Voters judging President Obama’s economic policies this fall have a lot to think about. There is the fiscal stimulus, the auto bailout, saving Wall Street and then reforming it, not to mention health-care reform.
How the administration handled the foreclosure crisis probably won’t figure large in the picture. But it should.
Housing was ground zero for the Great Recession. Between early 2006 and Obama’s inauguration in 2009, average house prices fell by a third across the country. In certain areas, including cities as diverse as Akron, Orlando and Las Vegas, house prices fell by more than half. Homeowners lost some $7 trillion in equity, and foreclosures surged. Millions of busted mortgage loans led to hundreds of billions of dollars in losses, sending the U.S. financial system to the brink of collapse.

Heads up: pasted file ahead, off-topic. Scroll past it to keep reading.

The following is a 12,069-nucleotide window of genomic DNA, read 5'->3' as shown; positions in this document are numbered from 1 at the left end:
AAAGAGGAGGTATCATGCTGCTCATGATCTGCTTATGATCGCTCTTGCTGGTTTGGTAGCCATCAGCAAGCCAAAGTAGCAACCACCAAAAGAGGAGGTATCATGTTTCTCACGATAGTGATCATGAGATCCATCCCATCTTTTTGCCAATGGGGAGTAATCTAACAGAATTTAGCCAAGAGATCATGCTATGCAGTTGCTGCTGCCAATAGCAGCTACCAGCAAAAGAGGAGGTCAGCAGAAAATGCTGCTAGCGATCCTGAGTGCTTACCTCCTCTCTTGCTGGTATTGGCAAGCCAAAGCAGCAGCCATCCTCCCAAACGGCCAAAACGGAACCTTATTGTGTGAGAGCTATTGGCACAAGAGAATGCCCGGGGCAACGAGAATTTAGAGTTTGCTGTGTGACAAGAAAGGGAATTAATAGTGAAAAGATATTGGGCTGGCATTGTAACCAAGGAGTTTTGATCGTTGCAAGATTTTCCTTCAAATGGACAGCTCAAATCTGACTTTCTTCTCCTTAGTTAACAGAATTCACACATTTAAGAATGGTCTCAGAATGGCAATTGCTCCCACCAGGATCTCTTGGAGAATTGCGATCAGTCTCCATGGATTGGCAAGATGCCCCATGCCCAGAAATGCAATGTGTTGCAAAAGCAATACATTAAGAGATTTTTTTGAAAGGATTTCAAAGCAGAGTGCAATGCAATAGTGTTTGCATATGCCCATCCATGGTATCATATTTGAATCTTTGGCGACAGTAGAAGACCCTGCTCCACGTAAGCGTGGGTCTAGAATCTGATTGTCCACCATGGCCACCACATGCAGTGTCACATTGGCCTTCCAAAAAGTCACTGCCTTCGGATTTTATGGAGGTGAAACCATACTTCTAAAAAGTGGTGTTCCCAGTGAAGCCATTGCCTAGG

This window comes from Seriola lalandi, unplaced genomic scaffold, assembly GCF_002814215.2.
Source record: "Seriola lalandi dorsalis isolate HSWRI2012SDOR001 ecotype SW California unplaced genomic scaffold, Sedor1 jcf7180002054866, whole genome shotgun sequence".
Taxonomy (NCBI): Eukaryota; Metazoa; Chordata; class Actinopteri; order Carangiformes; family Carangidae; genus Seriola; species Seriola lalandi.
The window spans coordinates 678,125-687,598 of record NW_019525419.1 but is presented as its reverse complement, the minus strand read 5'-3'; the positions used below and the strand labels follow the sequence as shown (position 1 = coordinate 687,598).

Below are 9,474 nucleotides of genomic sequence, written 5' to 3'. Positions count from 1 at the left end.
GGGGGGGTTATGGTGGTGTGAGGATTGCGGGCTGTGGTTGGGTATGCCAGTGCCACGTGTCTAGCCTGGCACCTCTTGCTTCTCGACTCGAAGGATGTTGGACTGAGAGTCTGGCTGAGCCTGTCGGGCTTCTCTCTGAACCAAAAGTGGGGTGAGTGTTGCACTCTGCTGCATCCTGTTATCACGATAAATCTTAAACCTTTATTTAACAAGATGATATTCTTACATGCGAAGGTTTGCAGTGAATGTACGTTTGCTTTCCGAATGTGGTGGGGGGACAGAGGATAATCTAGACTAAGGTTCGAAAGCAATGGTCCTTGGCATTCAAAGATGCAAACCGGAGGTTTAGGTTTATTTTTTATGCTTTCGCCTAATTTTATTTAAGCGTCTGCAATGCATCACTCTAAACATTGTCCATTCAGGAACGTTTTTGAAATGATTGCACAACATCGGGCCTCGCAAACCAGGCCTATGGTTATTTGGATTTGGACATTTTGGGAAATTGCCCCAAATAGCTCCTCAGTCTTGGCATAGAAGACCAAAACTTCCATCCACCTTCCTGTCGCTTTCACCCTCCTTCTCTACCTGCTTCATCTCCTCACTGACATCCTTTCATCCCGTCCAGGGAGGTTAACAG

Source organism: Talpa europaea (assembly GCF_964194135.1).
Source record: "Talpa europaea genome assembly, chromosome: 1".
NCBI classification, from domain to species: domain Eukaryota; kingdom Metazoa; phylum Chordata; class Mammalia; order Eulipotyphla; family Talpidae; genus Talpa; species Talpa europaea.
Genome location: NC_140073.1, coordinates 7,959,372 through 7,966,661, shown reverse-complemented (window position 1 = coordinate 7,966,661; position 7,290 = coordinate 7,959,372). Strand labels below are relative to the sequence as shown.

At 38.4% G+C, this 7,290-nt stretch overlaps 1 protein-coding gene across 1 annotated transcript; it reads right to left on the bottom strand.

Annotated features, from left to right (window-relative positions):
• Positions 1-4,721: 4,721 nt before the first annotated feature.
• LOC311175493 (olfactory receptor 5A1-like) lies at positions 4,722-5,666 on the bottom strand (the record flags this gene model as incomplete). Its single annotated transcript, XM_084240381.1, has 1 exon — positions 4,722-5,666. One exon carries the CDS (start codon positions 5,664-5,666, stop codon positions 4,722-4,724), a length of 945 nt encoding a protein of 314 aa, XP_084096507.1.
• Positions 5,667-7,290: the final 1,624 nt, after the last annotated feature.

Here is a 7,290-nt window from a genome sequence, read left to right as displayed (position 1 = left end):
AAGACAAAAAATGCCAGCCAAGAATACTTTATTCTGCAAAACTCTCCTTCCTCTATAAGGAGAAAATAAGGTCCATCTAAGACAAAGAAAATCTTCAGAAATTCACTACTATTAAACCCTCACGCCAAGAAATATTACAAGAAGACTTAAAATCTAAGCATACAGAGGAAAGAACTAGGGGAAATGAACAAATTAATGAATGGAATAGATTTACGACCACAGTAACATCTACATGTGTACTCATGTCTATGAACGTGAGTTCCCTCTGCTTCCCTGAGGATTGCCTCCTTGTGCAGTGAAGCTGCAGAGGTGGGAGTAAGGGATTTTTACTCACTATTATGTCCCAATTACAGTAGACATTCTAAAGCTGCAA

Housing’s problems have remained an economic millstone, slowing the U.S. recovery. Historically, housing rebounds from recessions quickly, propelled by low mortgage rates. Home sales and housing construction have often powered rapid and substantial job creation, but not in the current recovery. While sales and construction have started to rise again, they have yet to add jobs on net.